2021 Ferrari Portofino M first drive review: M stands for magnificent

When you are a brand like Ferrari, every change has a certain meaning. In the case of the Ferrari Portofino M 2021, even the addition of a single letter. The M stands for “modified”, which in Italian only means “modified”. But it actually means something else: more performance.

For this year, the Portofino wholesaler adopts the transmission of its lovely coupe cousin, the Ferrari Rome. The 3.9-liter twin-turbo V8 is a superb engine, delivering around 20 more ponies than the outgoing nodule. It is now paired with a new eight-speed dual-clutch gearbox, once again just like the Roma – and also like the SF90 Street. It is a good company to be in.

In a car like this, the extra power isn’t really a big deal, but the increased responsiveness of the engine, aided by the modified gear ratios, makes it an incredibly enjoyable thing to drive. The Portofino M is meant to be on the more laid-back side of Ferrari’s offerings, but once I’ve finally found my way out of the Miami stasis for my test drive, finally on some open roads, it’s pretty clear that this it is not exclusively a relaxed tourer.

Even with the steering wheel-mounted drive selector set to Wet mode, something I use quite a bit during the frequent Florida downpours, the car barks and turns tires promptly, kicking its tail like a thoroughbred wanting to play. Dial things up on Sport or, new this year, Race, and things get predictably wilder.

The addition of Race might seem like an odd thing for a very road-oriented convertible, but it’s a welcome change. I generally find Ferrari’s Sport modes too quiet and Race a little too wild for easy driving. The Portofino M also boosts those with Comfort mode, giving enough diffusion to suit my every mood.

Updated looks are much better.

Tim Stevens / Roadshow

I am happy to announce that this is the only major change with the Portofino’s steering wheel. Didn’t get the touch sensitive mess that I hated in Rome. Every input here is delightfully tactile, and while finding the right turn signal when the wheel is turned is more complicated than ever, that’s a small price to pay to be able to activate lights, wipers, and just about everything else you need with one. simple twitch of a finger.

The car receives some serious tech updates, however, including adaptive cruising which is a godsend for Florida’s consistently miserable traffic and a surround view camera system makes this long-nosed car in parking lots a breeze. The most surprising update for me is something I thought would never happen: Android Auto. Yes, Ferrari has finally opened its doors to Google, and thank goodness, because the built-in browsing experience here is … basic.

But you probably don’t care much about that. How do you drive? Superbly. As I mentioned earlier, the engine is a willing partner, and while the drive transmission is occasionally a little overly smooth and slow, a quick reach for the pronounced shift paddles solves this problem very well. Blowing the gears creates a glorious noise, all the easier to appreciate with the top down.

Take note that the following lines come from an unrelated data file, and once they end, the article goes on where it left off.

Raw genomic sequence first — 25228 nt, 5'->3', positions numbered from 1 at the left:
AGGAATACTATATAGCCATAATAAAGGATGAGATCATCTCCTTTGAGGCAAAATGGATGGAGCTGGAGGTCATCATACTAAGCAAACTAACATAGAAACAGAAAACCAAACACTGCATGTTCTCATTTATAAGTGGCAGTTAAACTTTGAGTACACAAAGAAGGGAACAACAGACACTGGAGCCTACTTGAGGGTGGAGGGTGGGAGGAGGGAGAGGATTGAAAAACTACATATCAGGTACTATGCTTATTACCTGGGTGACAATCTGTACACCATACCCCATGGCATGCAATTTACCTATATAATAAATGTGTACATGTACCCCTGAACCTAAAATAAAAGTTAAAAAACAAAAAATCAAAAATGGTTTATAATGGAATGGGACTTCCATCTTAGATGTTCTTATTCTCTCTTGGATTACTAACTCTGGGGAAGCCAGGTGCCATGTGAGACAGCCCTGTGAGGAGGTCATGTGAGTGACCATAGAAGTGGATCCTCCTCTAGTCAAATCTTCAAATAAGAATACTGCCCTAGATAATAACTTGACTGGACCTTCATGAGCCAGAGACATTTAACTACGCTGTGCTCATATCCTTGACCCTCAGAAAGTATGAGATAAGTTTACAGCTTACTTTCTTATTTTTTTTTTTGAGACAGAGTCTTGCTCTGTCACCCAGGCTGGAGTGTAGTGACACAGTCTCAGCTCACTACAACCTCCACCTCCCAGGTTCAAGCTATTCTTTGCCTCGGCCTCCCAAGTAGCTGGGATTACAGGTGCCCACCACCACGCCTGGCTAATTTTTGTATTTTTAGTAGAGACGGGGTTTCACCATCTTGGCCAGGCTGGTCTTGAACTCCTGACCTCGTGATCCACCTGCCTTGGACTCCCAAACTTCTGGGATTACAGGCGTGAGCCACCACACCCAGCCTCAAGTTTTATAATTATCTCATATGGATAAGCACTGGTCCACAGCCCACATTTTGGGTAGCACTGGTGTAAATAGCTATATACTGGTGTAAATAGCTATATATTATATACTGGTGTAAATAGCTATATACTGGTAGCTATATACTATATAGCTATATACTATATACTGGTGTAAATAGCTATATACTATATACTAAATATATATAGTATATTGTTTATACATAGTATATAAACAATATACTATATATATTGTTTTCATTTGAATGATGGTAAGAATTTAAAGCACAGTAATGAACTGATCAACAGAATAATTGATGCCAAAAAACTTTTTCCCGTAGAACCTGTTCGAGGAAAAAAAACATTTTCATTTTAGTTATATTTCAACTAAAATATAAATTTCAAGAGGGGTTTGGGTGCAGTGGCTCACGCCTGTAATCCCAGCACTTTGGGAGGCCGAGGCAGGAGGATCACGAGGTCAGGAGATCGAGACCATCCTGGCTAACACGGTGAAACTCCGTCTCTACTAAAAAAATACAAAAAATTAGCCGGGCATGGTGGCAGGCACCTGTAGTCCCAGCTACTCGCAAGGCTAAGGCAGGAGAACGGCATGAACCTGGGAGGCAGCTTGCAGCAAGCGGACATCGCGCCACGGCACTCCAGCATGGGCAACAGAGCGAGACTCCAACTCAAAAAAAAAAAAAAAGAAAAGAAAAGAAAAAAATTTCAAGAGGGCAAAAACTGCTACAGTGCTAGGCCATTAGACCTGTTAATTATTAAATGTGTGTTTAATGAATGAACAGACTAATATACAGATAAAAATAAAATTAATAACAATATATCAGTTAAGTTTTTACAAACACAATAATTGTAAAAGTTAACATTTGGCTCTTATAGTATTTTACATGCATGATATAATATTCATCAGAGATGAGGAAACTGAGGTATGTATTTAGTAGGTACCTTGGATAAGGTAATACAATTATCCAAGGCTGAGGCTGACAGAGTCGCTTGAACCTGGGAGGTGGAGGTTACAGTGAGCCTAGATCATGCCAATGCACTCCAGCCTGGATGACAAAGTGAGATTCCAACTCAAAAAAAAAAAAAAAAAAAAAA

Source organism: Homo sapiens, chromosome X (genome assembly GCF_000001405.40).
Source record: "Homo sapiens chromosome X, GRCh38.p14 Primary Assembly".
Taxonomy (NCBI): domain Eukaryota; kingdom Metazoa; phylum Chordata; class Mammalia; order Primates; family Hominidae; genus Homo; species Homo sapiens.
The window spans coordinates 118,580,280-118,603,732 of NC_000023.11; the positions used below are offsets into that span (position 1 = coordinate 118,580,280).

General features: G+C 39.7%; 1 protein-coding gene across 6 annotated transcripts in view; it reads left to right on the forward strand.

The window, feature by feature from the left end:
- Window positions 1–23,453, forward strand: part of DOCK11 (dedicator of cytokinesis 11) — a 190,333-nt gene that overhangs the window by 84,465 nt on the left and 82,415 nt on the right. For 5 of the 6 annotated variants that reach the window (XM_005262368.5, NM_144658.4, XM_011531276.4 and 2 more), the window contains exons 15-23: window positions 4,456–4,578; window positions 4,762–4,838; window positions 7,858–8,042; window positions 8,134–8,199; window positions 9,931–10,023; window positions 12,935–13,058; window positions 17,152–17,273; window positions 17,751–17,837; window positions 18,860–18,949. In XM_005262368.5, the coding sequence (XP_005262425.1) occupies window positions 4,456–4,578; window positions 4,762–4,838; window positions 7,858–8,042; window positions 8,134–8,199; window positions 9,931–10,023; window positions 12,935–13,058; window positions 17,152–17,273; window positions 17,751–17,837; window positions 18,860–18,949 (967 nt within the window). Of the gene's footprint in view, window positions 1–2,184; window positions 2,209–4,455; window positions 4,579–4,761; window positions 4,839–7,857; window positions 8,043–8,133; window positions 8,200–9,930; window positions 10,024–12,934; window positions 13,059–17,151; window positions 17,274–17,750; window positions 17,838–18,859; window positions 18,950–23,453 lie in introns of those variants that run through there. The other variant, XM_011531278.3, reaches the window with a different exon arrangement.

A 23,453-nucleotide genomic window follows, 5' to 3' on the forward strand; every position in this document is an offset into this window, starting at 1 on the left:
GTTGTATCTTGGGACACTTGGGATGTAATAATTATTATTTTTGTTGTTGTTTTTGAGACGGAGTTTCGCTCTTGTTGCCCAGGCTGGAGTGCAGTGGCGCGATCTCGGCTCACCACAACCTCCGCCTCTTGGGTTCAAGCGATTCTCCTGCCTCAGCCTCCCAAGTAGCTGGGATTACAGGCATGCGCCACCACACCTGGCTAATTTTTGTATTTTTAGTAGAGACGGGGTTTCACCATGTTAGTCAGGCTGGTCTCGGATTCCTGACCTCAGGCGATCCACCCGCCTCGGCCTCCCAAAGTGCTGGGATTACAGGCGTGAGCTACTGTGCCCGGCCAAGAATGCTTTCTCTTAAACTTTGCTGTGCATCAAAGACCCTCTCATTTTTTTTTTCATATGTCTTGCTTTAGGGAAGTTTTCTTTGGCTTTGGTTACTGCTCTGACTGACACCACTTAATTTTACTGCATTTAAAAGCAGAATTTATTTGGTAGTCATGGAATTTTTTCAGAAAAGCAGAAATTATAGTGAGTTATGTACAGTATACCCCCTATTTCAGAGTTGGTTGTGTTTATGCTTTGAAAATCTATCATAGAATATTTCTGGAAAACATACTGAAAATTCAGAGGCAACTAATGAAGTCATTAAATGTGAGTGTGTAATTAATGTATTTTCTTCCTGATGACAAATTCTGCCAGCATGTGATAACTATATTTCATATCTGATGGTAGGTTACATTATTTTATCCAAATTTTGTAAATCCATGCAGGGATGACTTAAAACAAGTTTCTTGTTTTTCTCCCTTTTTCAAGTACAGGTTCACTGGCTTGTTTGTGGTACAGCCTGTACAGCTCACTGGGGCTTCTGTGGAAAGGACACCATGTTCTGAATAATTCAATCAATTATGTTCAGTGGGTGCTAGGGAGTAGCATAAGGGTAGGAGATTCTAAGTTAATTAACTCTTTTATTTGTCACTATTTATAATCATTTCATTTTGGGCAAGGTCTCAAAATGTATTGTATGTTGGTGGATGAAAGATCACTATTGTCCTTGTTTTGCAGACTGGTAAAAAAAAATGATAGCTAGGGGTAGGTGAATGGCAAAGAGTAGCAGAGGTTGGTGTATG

The motorized hardtop goes up or down in about 15 seconds to around 30 mph, but I recommend caution before using it at speed. While the top is in operation, the trunk is fully open, meaning anything loose can and will fly away. (Ask me how I know.) Prepare carefully.

2021 Ferrari Portofino M

Just leave the top down. It looks better that way.

Tim Stevens / Roadshow

The top folds under a sculpted tonneau that slides nicely into the trunk, and if you squint, you can barely see the two rear seats that Ferrari has provided here. They are perfect for any legless mates you feel like taking a ride.

While I love the Portofino M’s performance, I am really surprised at how good a cruiser is. The car doesn’t punish for separation joints on Florida freeways, the seats are very comfortable, and while the engine has a bit of a drone, it’s easily forgivable when there’s 612 horsepower of gain. Buffeting is of little concern with the top down, and with the top up, you almost never know you’re in a convertible.

And now for the part where I tell you how much you will pay for this pleasure. The starting price of the 2021 Ferrari Portofino M is $ 226,000, including the $ 3,950 destination, an increase of just over $ 20,000 over the previous model. The Rosso Portofino car you see here features a whopping $ 141,356 in options, ranging from decorative ($ 1,266 for the prancing horses embroidered on the headrests) to connective ($ 4,219 for Android Auto and Apple CarPlay).

Expensive, of course, but it’s a truly superb all-rounder, now with a sharp look and updated technology. It’s a real driver’s car that won’t punish you for actually driving it long and far.


Editor’s Note: Travel expenses related to this story were covered by the manufacturer, which is common in the automotive industry. The opinions and opinions of the Roadshow staff are ours and we do not accept paid editorial content.

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